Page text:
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Feres Doctrine...justice Scalia...protects Guinea Pigs Ops.



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Is it clear what Congress opinion is on regarding the Feres Doctrine?




The U.S. Supreme Court has interpreted the Feres Doctrine to mean that soldiers "injured in the course of activity incident to service" may not sue the Government for compensation. (Note 168) However, when inappropriate experimentation has resulted in suffering for military personnel, this interpretation stands in violation of established ethical standards, including the Nuremberg Code, the Declaration of Helsinki, and the "Common Rule." Congress should not apply the Feres Doctrine for military personnel who are harmed by inappropriate experimentation when informed consent has not been given.

The U.S. Supreme Court mentioned the Nuremberg Code in United States v. Stanley in 1987. James Stanley, an Army serviceman, volunteered to test the effectiveness of protective clothing and equipment against chemical warfare in February 1958. (Note 169) In the process, he unknowingly received LSD as part of an Army study to determine the effects of the drug on humans. Although Stanley suffered from periods of incoherence and memory loss for years, he only learned in 1975 that he had participated in the LSD study when the Army solicited his cooperation in a followup study. Having been denied compensation for injury by the Army, Stanley filed under the Federal Tort Claims Act. Justice Antonin Scalia wrote the opinion for the Court, split 5 to 4. (Note 170) Justice Scalia wrote that permitting Stanley to sue the Army would disrupt the Army itself and "would call into question military discipline and decision-making." However, Justice Sandra Day O'Connor, writing for herself as one of the dissenting judges, stated that the Feres doctrine bar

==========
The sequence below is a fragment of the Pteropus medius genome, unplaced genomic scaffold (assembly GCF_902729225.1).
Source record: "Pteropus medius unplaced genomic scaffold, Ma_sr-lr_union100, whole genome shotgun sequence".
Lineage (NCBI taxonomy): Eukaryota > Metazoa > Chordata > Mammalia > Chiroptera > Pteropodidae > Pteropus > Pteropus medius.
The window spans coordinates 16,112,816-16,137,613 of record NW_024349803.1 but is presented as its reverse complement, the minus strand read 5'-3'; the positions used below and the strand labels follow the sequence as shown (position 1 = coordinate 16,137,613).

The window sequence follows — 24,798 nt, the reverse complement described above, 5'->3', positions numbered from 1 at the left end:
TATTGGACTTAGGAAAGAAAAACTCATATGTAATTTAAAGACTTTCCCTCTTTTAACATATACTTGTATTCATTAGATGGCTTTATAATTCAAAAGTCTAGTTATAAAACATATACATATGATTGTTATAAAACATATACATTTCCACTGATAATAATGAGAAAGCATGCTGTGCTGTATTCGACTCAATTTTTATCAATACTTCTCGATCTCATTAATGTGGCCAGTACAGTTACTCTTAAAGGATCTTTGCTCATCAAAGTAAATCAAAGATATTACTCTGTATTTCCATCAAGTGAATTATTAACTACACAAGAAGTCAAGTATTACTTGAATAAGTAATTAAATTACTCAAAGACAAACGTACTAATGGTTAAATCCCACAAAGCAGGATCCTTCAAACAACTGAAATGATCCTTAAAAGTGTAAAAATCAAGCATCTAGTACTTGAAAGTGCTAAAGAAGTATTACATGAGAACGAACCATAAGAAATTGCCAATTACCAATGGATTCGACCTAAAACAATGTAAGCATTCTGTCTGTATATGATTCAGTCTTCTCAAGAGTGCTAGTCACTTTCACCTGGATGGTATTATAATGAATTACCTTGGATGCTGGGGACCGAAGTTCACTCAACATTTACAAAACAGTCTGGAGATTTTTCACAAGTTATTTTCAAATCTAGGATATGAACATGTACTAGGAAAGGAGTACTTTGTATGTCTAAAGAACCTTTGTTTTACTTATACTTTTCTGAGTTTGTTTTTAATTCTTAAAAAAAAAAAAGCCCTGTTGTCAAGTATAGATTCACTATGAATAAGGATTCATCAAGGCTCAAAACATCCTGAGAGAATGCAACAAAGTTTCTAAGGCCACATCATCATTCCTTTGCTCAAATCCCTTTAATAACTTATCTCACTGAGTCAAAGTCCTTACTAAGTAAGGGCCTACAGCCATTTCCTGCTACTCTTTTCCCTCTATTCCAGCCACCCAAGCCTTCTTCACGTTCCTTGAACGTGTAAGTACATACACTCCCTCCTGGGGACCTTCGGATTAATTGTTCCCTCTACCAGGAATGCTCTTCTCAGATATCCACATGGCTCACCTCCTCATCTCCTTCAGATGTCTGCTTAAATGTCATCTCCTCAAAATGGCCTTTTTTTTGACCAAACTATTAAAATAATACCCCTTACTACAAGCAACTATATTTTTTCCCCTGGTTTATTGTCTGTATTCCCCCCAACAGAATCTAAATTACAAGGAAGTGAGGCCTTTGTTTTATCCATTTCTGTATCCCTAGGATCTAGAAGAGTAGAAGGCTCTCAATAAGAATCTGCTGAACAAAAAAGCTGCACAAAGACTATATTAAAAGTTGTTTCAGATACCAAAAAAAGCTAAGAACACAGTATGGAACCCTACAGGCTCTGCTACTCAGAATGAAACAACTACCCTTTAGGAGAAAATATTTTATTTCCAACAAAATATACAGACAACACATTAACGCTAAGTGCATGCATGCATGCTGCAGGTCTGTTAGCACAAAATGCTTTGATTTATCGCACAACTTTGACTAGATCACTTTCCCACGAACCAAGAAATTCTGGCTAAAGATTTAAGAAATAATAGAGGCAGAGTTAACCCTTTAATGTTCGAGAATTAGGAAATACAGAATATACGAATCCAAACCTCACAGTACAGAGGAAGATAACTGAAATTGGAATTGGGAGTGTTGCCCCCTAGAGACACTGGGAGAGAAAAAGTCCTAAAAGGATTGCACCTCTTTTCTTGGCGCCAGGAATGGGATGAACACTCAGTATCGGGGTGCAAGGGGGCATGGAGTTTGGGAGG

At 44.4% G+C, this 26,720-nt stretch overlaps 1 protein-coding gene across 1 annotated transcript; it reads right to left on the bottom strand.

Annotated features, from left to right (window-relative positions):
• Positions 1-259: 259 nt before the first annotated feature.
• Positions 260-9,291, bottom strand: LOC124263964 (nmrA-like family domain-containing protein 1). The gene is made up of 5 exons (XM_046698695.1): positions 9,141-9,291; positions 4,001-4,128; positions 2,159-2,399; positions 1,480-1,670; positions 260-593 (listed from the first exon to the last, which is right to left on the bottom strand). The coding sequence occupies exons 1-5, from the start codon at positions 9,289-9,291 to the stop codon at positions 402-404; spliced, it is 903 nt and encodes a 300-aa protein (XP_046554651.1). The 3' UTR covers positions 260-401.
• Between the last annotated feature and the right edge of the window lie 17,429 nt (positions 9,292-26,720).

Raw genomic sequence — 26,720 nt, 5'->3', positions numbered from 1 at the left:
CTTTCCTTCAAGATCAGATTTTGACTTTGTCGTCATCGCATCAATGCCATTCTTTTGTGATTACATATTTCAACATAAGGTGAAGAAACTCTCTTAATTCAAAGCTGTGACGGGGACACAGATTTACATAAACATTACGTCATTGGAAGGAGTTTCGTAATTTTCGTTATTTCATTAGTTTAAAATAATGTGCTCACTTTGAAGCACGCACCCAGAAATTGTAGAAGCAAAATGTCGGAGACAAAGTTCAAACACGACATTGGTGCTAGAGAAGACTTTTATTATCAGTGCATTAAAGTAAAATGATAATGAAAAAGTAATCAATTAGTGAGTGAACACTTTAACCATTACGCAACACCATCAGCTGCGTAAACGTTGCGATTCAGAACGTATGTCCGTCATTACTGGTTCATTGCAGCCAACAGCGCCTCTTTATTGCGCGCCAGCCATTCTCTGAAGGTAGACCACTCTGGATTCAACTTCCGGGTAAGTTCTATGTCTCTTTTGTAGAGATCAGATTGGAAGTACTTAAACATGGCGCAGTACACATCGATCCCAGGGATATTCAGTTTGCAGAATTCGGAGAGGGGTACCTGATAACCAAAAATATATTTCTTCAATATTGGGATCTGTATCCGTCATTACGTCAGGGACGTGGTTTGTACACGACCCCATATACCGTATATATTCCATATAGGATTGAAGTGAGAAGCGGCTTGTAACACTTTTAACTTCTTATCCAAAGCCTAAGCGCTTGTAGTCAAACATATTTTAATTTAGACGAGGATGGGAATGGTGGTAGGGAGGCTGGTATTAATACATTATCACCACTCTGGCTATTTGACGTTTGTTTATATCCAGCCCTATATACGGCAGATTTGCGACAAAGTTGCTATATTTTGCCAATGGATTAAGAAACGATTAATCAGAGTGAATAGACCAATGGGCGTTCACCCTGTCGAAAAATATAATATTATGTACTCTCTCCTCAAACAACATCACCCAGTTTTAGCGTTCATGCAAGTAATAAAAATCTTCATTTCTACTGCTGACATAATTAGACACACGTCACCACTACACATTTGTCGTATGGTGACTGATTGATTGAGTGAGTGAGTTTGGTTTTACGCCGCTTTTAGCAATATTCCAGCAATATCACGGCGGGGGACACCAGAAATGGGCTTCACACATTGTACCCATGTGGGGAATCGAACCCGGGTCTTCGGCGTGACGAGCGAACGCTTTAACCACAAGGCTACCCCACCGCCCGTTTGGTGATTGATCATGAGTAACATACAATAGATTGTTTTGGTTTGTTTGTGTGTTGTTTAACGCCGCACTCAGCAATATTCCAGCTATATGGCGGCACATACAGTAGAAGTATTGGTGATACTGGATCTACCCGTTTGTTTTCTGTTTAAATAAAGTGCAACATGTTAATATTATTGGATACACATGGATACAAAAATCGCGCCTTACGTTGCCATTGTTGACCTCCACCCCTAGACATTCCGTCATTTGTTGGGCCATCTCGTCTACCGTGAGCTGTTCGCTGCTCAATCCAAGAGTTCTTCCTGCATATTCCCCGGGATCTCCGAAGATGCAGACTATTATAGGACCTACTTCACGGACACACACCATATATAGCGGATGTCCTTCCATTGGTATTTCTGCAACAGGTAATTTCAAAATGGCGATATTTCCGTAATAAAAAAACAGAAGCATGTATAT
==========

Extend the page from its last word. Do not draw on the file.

"surely cannot insulate defendants from liability for deliberate and calculated exposure of otherwise healthy military personnel to medical experimentation without their consent, outside of any combat, combat training, or military exigency..." (Note 171)

Justice O'Connor also commented on the Nuremberg Code in her writing, stating that voluntary consent of the human subject is absolutely essential, even for the U.S. military. It was, after all, the U.S. military who played an instrumental role in the criminal prosecution of the Nazi officials who experimented with human beings during World War II.

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If the military kills its members through negligence they should get sued. The thing is that they do it so often they would be broke if it were allowed. The Marine with the skin cancer is a case that is a shame and disgrace.

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